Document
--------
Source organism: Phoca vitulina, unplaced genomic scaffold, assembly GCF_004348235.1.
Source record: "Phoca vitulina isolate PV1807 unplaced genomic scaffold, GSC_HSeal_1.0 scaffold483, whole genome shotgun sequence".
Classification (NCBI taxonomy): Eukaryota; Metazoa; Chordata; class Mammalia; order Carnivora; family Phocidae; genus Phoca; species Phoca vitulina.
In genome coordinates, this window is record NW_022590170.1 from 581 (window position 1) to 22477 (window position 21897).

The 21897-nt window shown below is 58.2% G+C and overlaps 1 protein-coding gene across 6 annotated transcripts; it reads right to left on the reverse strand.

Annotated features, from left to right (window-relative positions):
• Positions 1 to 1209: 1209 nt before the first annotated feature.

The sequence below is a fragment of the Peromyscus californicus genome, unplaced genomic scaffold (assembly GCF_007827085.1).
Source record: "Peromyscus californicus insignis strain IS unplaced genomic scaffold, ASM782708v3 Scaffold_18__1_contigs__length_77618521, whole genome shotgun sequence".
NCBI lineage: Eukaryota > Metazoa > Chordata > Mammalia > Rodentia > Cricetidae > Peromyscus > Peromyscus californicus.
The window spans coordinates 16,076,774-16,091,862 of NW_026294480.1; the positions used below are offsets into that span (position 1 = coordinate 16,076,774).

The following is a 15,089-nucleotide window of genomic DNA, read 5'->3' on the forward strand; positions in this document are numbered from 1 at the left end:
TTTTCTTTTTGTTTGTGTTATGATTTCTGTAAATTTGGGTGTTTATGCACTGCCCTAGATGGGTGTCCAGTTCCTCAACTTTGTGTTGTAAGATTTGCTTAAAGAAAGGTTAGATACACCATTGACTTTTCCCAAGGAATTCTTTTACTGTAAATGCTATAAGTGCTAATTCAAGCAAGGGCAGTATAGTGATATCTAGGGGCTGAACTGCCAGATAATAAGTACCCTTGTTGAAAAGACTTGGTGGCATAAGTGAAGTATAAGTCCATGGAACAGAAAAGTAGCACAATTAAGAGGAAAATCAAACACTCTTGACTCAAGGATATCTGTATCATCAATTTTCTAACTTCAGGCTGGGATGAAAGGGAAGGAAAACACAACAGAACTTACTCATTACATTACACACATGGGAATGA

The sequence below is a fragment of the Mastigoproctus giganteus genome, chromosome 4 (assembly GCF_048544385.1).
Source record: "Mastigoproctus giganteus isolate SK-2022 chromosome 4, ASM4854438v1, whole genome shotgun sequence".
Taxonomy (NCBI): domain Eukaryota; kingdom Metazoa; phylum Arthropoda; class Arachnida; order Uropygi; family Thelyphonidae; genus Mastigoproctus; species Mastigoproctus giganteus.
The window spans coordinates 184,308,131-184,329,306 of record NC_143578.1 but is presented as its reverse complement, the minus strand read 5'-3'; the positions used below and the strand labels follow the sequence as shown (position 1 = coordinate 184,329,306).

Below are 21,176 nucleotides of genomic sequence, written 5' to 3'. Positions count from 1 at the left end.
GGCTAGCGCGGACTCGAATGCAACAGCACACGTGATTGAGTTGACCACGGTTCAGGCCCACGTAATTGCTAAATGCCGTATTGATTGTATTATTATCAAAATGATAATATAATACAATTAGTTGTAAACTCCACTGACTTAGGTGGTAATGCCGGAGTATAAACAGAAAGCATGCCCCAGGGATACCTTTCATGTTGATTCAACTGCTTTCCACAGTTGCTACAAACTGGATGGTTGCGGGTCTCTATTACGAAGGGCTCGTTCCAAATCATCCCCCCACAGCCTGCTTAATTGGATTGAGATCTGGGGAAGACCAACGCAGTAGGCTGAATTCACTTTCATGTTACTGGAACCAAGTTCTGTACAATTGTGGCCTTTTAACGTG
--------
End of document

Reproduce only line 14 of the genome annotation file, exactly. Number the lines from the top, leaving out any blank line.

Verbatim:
The sequence below is a fragment of the Mastigoproctus giganteus genome, chromosome 4 (assembly GCF_048544385.1).